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Discussion Starter · #1 ·
Do you guys need a chiller for your aquarium with your lights? I had a metal halide with my compact fluorescents on my aquarium for awhile but I switched over to just cf lights (currently 4X 96 W). Although my tank still gets into the low 80s. With my loaches, I decided to invest in an aquarium chiller (that set me back some!). I got a 1/3 Hp Prime chiller by current usa. Unfortunately, it needed a 1" tubing connect and about 900 gph! As you can imagine that would throw the plants everywhere with that current. As a result I decided to make a large output to significantly reduce the flow. The diameter change was 1" tubing to 2 or 3" pipe outlet (I can't remember).
 

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Discussion Starter · #3 ·
Any ideas how to hide the outlet? I don't have enough tubing to put it around the back. Plus the chiller needs good amount of air circulation to keep from overheating.
P.S. If you notice I have a stainless steel clip on the pump. Long story short, one day the pump pressure forced off the tubing (due to lack of a clip to hold the pipe on to the pump) and I had neglected to put a hole in the outlet. Unfortunately my aquarium obeys the laws of gravity and the outlet siphoned out approx. 20 - 30gal on the floor :mad: .
 

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You could try setting up a kind of heat exchanger using a sump. Run the chiller on a closed loop in the sump so the 900gph swirls around the sump and not your tank. The chiller will cool the water in the sump and then the return pump will carry that to the tank.

Or....
You could paint the pipe black and put a black background on your tank.
 

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Discussion Starter · #6 ·
I used to have a wet/dry filter/ sump area. But had bad experiences with them. On vacation they always tend to mess up with either a clogged intake from the plants or a broken siphon which leads to an overheated pump. In addition, I felt that the trickle action dissipated alot of dissolved CO2; although I could be wrong.
The reason for having a chiller is that this summer was unusually hot. Before the chiller, one day I was just curious about the water temp and checked it at night and it was 90+ degrees :eek: . Thus I didn't want to kill my fish and decided to invest. Fortunately, fall is rolling around and since the aquariums in the basement, the temp should start to fall and I probably won't need to use the chiller. Hopefully, it was the temp of the environment rather than the lights; although, now that I am not using the metal halide the chiller only comes on about once daily.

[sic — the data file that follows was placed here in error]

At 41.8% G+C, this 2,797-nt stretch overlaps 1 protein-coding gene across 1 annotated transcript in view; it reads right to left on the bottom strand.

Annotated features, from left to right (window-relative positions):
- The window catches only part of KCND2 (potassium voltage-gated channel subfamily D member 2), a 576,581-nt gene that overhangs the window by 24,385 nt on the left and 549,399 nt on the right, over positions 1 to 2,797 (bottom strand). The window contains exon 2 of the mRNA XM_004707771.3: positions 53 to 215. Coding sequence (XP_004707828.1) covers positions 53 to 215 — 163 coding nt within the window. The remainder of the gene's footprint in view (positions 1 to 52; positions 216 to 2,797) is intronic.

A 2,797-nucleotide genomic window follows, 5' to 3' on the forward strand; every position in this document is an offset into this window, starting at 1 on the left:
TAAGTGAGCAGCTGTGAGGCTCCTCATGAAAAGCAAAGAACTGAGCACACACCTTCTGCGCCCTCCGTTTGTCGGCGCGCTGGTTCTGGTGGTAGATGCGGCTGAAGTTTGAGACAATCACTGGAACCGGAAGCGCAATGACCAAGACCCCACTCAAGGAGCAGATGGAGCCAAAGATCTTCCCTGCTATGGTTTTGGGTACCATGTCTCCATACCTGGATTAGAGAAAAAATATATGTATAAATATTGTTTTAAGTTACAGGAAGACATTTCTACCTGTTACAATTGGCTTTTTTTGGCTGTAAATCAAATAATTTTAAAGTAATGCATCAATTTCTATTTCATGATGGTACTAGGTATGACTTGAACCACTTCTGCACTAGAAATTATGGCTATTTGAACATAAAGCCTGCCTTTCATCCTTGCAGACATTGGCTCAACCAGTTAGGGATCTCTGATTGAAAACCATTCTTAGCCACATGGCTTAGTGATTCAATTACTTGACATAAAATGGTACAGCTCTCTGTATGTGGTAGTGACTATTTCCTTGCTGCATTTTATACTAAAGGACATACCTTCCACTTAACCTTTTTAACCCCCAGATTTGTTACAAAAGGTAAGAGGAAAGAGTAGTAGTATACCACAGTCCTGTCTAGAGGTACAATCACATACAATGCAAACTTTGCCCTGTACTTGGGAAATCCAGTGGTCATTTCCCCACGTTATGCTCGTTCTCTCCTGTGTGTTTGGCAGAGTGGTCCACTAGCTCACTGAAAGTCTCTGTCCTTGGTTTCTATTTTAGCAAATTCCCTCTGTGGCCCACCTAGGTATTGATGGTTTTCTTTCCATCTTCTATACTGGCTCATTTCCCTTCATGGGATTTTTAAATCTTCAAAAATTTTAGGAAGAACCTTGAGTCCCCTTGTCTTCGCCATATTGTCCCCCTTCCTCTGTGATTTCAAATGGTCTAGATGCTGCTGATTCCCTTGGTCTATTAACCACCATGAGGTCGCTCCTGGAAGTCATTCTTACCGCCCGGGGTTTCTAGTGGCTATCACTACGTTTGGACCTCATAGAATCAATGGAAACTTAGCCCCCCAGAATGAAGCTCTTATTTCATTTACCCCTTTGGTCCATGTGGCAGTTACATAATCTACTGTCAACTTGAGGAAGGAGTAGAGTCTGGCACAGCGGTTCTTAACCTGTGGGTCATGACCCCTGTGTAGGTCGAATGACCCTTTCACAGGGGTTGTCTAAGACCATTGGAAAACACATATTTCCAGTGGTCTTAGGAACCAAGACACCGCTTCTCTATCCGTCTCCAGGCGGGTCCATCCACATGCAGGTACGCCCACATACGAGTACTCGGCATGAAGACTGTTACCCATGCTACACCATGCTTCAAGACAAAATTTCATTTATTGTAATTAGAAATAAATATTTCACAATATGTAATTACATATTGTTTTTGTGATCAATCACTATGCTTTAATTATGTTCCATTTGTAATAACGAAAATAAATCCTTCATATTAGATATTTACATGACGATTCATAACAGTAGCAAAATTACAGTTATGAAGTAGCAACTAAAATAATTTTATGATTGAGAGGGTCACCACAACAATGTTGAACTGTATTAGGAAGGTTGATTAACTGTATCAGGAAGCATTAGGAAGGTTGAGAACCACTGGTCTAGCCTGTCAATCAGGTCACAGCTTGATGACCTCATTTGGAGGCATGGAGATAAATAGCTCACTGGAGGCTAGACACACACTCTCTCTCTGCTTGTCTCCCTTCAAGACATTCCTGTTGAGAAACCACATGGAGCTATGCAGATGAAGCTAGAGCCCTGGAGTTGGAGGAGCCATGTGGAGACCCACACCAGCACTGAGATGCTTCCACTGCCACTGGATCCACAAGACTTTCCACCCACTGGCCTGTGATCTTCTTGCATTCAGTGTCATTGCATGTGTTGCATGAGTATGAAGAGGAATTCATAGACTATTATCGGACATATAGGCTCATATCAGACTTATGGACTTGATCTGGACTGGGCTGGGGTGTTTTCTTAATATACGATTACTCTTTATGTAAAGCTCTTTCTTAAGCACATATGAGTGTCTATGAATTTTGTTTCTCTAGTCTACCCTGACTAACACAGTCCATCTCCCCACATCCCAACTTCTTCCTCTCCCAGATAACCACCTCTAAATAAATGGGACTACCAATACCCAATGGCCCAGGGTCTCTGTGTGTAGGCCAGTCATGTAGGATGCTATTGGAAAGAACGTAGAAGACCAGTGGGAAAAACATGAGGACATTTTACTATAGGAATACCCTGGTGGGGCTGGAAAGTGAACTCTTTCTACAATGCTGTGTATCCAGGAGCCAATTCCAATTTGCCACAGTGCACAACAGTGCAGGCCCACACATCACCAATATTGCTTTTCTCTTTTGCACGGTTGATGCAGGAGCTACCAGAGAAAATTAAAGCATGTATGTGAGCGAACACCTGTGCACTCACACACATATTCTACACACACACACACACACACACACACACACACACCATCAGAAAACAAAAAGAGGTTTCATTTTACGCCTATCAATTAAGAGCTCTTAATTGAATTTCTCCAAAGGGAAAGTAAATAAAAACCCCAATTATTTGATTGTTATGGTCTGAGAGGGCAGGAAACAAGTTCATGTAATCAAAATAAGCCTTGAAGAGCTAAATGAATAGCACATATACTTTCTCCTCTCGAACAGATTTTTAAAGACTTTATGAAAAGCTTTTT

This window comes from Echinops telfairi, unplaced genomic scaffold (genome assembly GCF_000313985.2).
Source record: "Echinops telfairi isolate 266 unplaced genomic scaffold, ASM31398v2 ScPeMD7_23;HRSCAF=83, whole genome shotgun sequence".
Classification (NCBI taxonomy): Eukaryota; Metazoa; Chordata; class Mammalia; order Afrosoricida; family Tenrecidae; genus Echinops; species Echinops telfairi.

I'll look into the color suggestion though cause the flow is actually very minimal coming out, it just looks ugly :( (although the diy cheapo pvc lamp holder is pretty ugly too, but hey I try to save money when I can!).
 

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Krylon Fusion paint is aquarium safe form what I've read. It would be easy enough to paint that tube up.

As for the sump, if that pump you're using for the chiller has a venturi port then you could stop the problems of the overflow losing siphon. A hole drilled in the top of the overflow pipe with a check valve would fix it. Run a piece of air hose from the check valve down the the venturi so when the power comes back on it will suck the air and start flow again. CO2 loss could be lessened by putting the outflow from your siphon tube under the water level in the sump so there's less splashing.

I've never had a sump (would like to mess with it) so I'm just going by things I've read.
 

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Discussion Starter · #8 ·
I'll look into the krylon paint. Is that the stuff used for painting acrylics and plastics and found in a spray can kinda like spray paint?
Unfortunately, my pump does not have a ventri port. Although I fixed the overflow problem kinda similarly to how you described. I just drilled out a small hole near or slightly under water level. The bubbles still come out but a little more gradually from the water pressure from the pump instead of siphon action. Sometimes when the water level drops from evap, the drilled hole starts to act like a ventri port. However, that check valve idea is pretty clever, I didn't think about that. The addition of a check valve would probably stop the bubbles from getting sucked in.
 

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Yes it is a spray paint and its made specifically to bond to plastic. Just bought a can today at Home Depot for $3.98. Lowe's doesn't carry Krylon paints.
 
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